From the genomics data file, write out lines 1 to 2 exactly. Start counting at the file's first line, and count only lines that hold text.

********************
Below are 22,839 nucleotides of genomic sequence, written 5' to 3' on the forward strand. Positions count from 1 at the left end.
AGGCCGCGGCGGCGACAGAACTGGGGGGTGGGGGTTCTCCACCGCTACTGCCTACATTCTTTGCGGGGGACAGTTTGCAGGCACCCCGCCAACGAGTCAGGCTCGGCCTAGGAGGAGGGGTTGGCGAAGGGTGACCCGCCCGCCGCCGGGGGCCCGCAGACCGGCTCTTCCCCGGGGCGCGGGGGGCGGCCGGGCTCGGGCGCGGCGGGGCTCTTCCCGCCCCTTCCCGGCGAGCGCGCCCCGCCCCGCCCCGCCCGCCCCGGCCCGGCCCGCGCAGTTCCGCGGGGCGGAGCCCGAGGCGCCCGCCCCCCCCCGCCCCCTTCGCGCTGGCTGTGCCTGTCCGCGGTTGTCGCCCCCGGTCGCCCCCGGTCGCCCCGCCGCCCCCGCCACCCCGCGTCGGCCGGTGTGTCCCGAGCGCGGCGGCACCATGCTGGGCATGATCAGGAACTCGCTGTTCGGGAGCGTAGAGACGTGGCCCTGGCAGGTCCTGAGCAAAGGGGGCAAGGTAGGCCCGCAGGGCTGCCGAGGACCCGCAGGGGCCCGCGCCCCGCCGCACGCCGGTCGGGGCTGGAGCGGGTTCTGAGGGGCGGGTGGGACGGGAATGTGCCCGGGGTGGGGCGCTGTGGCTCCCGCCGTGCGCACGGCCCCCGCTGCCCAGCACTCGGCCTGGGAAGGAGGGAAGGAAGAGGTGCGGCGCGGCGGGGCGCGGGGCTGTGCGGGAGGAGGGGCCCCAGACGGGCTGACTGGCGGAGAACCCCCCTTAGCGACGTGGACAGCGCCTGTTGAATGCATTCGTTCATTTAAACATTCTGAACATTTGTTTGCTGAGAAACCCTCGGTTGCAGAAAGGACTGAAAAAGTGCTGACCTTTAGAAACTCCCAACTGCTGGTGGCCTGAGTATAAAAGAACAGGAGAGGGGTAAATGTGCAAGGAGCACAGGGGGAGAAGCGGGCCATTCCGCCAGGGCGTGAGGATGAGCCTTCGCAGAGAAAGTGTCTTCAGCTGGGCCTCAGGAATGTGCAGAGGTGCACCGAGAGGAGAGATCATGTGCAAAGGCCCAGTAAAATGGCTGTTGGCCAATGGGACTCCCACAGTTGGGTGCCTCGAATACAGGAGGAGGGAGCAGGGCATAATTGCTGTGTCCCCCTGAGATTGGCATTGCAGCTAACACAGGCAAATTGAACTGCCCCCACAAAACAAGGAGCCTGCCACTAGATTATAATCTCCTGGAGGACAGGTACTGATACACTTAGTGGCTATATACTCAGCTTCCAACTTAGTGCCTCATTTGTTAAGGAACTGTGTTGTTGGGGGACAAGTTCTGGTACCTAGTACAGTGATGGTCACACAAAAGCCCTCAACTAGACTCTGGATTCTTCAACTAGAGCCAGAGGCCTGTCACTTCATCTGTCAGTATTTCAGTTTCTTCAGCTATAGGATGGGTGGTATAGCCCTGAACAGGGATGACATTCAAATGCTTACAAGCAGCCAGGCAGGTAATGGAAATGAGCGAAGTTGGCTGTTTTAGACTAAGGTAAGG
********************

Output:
Below are 22,839 nucleotides of genomic sequence, written 5' to 3' on the forward strand. Positions count from 1 at the left end.
AGGCCGCGGCGGCGACAGAACTGGGGGGTGGGGGTTCTCCACCGCTACTGCCTACATTCTTTGCGGGGGACAGTTTGCAGGCACCCCGCCAACGAGTCAGGCTCGGCCTAGGAGGAGGGGTTGGCGAAGGGTGACCCGCCCGCCGCCGGGGGCCCGCAGACCGGCTCTTCCCCGGGGCGCGGGGGGCGGCCGGGCTCGGGCGCGGCGGGGCTCTTCCCGCCCCTTCCCGGCGAGCGCGCCCCGCCCCGCCCCGCCCGCCCCGGCCCGGCCCGCGCAGTTCCGCGGGGCGGAGCCCGAGGCGCCCGCCCCCCCCCGCCCCCTTCGCGCTGGCTGTGCCTGTCCGCGGTTGTCGCCCCCGGTCGCCCCCGGTCGCCCCGCCGCCCCCGCCACCCCGCGTCGGCCGGTGTGTCCCGAGCGCGGCGGCACCATGCTGGGCATGATCAGGAACTCGCTGTTCGGGAGCGTAGAGACGTGGCCCTGGCAGGTCCTGAGCAAAGGGGGCAAGGTAGGCCCGCAGGGCTGCCGAGGACCCGCAGGGGCCCGCGCCCCGCCGCACGCCGGTCGGGGCTGGAGCGGGTTCTGAGGGGCGGGTGGGACGGGAATGTGCCCGGGGTGGGGCGCTGTGGCTCCCGCCGTGCGCACGGCCCCCGCTGCCCAGCACTCGGCCTGGGAAGGAGGGAAGGAAGAGGTGCGGCGCGGCGGGGCGCGGGGCTGTGCGGGAGGAGGGGCCCCAGACGGGCTGACTGGCGGAGAACCCCCCTTAGCGACGTGGACAGCGCCTGTTGAATGCATTCGTTCATTTAAACATTCTGAACATTTGTTTGCTGAGAAACCCTCGGTTGCAGAAAGGACTGAAAAAGTGCTGACCTTTAGAAACTCCCAACTGCTGGTGGCCTGAGTATAAAAGAACAGGAGAGGGGTAAATGTGCAAGGAGCACAGGGGGAGAAGCGGGCCATTCCGCCAGGGCGTGAGGATGAGCCTTCGCAGAGAAAGTGTCTTCAGCTGGGCCTCAGGAATGTGCAGAGGTGCACCGAGAGGAGAGATCATGTGCAAAGGCCCAGTAAAATGGCTGTTGGCCAATGGGACTCCCACAGTTGGGTGCCTCGAATACAGGAGGAGGGAGCAGGGCATAATTGCTGTGTCCCCCTGAGATTGGCATTGCAGCTAACACAGGCAAATTGAACTGCCCCCACAAAACAAGGAGCCTGCCACTAGATTATAATCTCCTGGAGGACAGGTACTGATACACTTAGTGGCTATATACTCAGCTTCCAACTTAGTGCCTCATTTGTTAAGGAACTGTGTTGTTGGGGGACAAGTTCTGGTACCTAGTACAGTGATGGTCACACAAAAGCCCTCAACTAGACTCTGGATTCTTCAACTAGAGCCAGAGGCCTGTCACTTCATCTGTCAGTATTTCAGTTTCTTCAGCTATAGGATGGGTGGTATAGCCCTGAACAGGGATGACATTCAAATGCTTACAAGCAGCCAGGCAGGTAATGGAAATGAGCGAAGTTGGCTGTTTTAGACTAAGGTAAGG